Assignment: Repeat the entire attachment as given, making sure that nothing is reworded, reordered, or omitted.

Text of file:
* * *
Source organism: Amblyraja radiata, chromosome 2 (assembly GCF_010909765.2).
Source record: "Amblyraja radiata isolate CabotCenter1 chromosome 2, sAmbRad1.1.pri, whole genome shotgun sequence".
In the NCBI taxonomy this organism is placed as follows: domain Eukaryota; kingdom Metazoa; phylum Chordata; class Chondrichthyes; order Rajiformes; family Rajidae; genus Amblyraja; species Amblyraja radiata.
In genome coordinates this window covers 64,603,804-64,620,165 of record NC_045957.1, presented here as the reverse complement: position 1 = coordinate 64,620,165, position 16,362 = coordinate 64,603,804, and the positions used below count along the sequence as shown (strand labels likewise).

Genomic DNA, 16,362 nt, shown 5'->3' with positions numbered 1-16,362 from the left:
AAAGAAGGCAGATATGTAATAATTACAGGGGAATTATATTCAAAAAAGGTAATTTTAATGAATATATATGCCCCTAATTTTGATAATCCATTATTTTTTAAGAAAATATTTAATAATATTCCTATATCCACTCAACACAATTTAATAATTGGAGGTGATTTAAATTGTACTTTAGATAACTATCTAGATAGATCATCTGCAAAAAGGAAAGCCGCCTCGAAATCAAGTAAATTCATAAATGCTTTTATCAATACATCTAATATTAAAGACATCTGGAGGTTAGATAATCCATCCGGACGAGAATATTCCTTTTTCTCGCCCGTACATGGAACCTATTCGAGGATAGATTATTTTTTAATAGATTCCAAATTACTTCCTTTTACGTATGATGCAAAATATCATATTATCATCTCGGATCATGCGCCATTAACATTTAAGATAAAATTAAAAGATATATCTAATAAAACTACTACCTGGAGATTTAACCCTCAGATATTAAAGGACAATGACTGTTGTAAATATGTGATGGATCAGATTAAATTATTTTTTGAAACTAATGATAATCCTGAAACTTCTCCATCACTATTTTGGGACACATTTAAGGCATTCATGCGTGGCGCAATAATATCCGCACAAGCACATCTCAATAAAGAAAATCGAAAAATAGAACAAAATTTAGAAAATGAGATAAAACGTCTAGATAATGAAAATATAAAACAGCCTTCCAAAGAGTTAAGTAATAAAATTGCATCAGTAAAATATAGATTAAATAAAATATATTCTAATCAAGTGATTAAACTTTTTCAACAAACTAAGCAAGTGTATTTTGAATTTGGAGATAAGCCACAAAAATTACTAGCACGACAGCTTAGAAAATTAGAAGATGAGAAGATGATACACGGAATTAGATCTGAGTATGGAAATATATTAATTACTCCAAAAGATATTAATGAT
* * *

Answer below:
Source organism: Amblyraja radiata, chromosome 2 (assembly GCF_010909765.2).
Source record: "Amblyraja radiata isolate CabotCenter1 chromosome 2, sAmbRad1.1.pri, whole genome shotgun sequence".
In the NCBI taxonomy this organism is placed as follows: domain Eukaryota; kingdom Metazoa; phylum Chordata; class Chondrichthyes; order Rajiformes; family Rajidae; genus Amblyraja; species Amblyraja radiata.
In genome coordinates this window covers 64,603,804-64,620,165 of record NC_045957.1, presented here as the reverse complement: position 1 = coordinate 64,620,165, position 16,362 = coordinate 64,603,804, and the positions used below count along the sequence as shown (strand labels likewise).

Genomic DNA, 16,362 nt, shown 5'->3' with positions numbered 1-16,362 from the left:
AAAGAAGGCAGATATGTAATAATTACAGGGGAATTATATTCAAAAAAGGTAATTTTAATGAATATATATGCCCCTAATTTTGATAATCCATTATTTTTTAAGAAAATATTTAATAATATTCCTATATCCACTCAACACAATTTAATAATTGGAGGTGATTTAAATTGTACTTTAGATAACTATCTAGATAGATCATCTGCAAAAAGGAAAGCCGCCTCGAAATCAAGTAAATTCATAAATGCTTTTATCAATACATCTAATATTAAAGACATCTGGAGGTTAGATAATCCATCCGGACGAGAATATTCCTTTTTCTCGCCCGTACATGGAACCTATTCGAGGATAGATTATTTTTTAATAGATTCCAAATTACTTCCTTTTACGTATGATGCAAAATATCATATTATCATCTCGGATCATGCGCCATTAACATTTAAGATAAAATTAAAAGATATATCTAATAAAACTACTACCTGGAGATTTAACCCTCAGATATTAAAGGACAATGACTGTTGTAAATATGTGATGGATCAGATTAAATTATTTTTTGAAACTAATGATAATCCTGAAACTTCTCCATCACTATTTTGGGACACATTTAAGGCATTCATGCGTGGCGCAATAATATCCGCACAAGCACATCTCAATAAAGAAAATCGAAAAATAGAACAAAATTTAGAAAATGAGATAAAACGTCTAGATAATGAAAATATAAAACAGCCTTCCAAAGAGTTAAGTAATAAAATTGCATCAGTAAAATATAGATTAAATAAAATATATTCTAATCAAGTGATTAAACTTTTTCAACAAACTAAGCAAGTGTATTTTGAATTTGGAGATAAGCCACAAAAATTACTAGCACGACAGCTTAGAAAATTAGAAGATGAGAAGATGATACACGGAATTAGATCTGAGTATGGAAATATATTAATTACTCCAAAAGATATTAATGAT